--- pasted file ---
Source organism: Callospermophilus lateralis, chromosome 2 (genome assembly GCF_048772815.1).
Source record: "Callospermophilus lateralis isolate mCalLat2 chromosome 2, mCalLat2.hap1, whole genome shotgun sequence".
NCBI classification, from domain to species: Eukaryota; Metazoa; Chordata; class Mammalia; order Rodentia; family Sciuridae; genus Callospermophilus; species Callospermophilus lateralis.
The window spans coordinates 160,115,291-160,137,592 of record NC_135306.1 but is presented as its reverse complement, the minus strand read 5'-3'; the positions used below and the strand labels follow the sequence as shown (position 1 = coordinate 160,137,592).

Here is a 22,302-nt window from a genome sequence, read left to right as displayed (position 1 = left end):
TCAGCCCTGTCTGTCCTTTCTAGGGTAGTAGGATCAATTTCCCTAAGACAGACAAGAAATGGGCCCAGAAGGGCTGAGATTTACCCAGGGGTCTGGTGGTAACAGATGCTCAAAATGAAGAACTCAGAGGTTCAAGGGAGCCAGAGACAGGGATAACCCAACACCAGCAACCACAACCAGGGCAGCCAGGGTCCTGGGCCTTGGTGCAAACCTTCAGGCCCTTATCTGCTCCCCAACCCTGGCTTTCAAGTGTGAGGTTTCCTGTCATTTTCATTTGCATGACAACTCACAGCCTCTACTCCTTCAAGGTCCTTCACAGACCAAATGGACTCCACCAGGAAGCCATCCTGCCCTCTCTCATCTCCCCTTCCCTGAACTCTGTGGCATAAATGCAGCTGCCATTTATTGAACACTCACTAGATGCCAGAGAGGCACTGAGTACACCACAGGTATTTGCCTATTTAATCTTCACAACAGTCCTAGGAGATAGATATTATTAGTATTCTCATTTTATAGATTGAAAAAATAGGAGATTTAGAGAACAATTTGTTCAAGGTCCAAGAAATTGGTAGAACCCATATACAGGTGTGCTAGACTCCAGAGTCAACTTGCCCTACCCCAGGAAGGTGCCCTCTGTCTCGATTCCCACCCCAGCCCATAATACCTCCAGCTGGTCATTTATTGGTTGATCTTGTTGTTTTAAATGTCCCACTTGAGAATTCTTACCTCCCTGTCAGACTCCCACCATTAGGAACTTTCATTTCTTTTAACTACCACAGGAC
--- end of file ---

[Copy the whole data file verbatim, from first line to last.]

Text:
Source organism: Callospermophilus lateralis, chromosome 2 (genome assembly GCF_048772815.1).
Source record: "Callospermophilus lateralis isolate mCalLat2 chromosome 2, mCalLat2.hap1, whole genome shotgun sequence".
NCBI classification, from domain to species: Eukaryota; Metazoa; Chordata; class Mammalia; order Rodentia; family Sciuridae; genus Callospermophilus; species Callospermophilus lateralis.
The window spans coordinates 160,115,291-160,137,592 of record NC_135306.1 but is presented as its reverse complement, the minus strand read 5'-3'; the positions used below and the strand labels follow the sequence as shown (position 1 = coordinate 160,137,592).

Here is a 22,302-nt window from a genome sequence, read left to right as displayed (position 1 = left end):
TCAGCCCTGTCTGTCCTTTCTAGGGTAGTAGGATCAATTTCCCTAAGACAGACAAGAAATGGGCCCAGAAGGGCTGAGATTTACCCAGGGGTCTGGTGGTAACAGATGCTCAAAATGAAGAACTCAGAGGTTCAAGGGAGCCAGAGACAGGGATAACCCAACACCAGCAACCACAACCAGGGCAGCCAGGGTCCTGGGCCTTGGTGCAAACCTTCAGGCCCTTATCTGCTCCCCAACCCTGGCTTTCAAGTGTGAGGTTTCCTGTCATTTTCATTTGCATGACAACTCACAGCCTCTACTCCTTCAAGGTCCTTCACAGACCAAATGGACTCCACCAGGAAGCCATCCTGCCCTCTCTCATCTCCCCTTCCCTGAACTCTGTGGCATAAATGCAGCTGCCATTTATTGAACACTCACTAGATGCCAGAGAGGCACTGAGTACACCACAGGTATTTGCCTATTTAATCTTCACAACAGTCCTAGGAGATAGATATTATTAGTATTCTCATTTTATAGATTGAAAAAATAGGAGATTTAGAGAACAATTTGTTCAAGGTCCAAGAAATTGGTAGAACCCATATACAGGTGTGCTAGACTCCAGAGTCAACTTGCCCTACCCCAGGAAGGTGCCCTCTGTCTCGATTCCCACCCCAGCCCATAATACCTCCAGCTGGTCATTTATTGGTTGATCTTGTTGTTTTAAATGTCCCACTTGAGAATTCTTACCTCCCTGTCAGACTCCCACCATTAGGAACTTTCATTTCTTTTAACTACCACAGGAC